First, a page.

Inevitably problems arise, and with them the potential for disunity. So it became necessary to document the basis on which our brotherhood meets and interacts.

Our platform is of course the Bible. In order to clearly detail our basis of fellowship, we accept the Birmingham Amended Statement of Faith (BASF) together with the explanations of clauses 5 and 12 as provided in the Cooper Carter Addendum, and the fellowship clauses outlined in the Unity Book.

It is also useful to note The Ecclesial Guide: A Guide to the Formation and Conduct of Christadelphian Ecclesias. This helpful booklet was produced by Brother Roberts as a way of assisting ecclesias to function in a Christlike manner, both individually and collectively.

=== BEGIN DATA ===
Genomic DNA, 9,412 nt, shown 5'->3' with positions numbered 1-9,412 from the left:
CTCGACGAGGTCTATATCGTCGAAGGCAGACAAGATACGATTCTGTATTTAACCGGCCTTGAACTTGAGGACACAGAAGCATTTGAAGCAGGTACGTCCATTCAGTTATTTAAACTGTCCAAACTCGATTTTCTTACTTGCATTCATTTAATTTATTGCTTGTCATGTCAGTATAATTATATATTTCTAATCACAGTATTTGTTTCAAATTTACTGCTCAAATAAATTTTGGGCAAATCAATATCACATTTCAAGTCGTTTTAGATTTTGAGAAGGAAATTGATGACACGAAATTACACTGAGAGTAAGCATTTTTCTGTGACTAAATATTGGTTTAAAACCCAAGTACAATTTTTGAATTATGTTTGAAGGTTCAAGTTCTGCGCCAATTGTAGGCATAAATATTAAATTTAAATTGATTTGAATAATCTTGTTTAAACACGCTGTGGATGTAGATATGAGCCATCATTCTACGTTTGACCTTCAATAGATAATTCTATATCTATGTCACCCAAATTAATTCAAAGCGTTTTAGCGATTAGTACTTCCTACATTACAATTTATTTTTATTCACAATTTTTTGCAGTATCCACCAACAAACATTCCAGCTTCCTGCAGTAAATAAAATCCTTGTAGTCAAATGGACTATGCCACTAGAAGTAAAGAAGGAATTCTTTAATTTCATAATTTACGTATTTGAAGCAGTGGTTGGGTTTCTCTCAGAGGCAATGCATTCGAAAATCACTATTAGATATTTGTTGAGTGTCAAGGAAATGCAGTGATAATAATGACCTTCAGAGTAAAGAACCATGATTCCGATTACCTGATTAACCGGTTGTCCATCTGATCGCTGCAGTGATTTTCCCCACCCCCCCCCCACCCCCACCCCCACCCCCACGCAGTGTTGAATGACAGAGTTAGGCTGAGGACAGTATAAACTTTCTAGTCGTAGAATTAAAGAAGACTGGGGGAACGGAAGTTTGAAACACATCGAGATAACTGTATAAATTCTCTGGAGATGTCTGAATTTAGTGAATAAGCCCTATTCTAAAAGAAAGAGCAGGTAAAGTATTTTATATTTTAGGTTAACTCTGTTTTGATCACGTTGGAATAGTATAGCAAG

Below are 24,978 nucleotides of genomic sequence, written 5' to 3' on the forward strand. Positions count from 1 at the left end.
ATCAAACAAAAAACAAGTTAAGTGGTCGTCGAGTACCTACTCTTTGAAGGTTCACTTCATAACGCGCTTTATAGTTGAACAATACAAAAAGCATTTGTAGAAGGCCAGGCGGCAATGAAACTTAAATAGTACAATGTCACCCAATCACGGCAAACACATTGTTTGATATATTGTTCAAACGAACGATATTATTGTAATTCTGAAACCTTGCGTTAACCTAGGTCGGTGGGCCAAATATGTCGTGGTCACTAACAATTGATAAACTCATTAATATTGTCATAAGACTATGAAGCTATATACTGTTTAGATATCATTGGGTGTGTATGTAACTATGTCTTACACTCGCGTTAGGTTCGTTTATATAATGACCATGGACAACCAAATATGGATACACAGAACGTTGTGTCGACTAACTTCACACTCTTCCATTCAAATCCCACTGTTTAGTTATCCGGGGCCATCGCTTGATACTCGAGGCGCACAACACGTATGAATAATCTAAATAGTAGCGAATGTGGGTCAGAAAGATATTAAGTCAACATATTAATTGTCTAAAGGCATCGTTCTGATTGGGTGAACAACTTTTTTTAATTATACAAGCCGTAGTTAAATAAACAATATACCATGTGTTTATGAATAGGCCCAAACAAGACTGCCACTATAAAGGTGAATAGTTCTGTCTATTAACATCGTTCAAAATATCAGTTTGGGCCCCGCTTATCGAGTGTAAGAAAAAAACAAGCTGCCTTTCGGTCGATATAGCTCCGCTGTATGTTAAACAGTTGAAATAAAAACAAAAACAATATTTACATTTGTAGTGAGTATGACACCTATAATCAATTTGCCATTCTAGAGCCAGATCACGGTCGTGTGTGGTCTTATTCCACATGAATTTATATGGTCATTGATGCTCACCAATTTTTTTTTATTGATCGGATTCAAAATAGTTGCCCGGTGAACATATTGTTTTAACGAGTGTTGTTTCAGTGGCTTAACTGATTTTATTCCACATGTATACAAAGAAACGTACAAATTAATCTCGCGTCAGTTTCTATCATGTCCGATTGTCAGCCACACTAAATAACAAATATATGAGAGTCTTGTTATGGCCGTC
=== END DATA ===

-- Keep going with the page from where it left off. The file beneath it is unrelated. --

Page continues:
Unity Within the Ecclesia

The key advice that the New Testament provides for successful ecclesial life is submission one to another. Just as our Master submitted to reviling, suffering and then death, so we are to submit to others if we are to achieve harmony in a group.

This is not an easy task. We are all very different. We are drawn from different cultures and socio-economic groups. We have different characters, interests and abilities. Yet God has called us all to function together as an ecclesial body.

Case Study 3

John 17 records the great prayer of our Master in the upper room. Christ prayed with intense earnestness to the Father for the disciples, “that they may be one, as we are” (v11,22). We note that God and His Son were united at the highest level. They had the same desire and willed the same things. If we can appreciate the unity that exists between them, we will know something of the unity which should exist between disciples.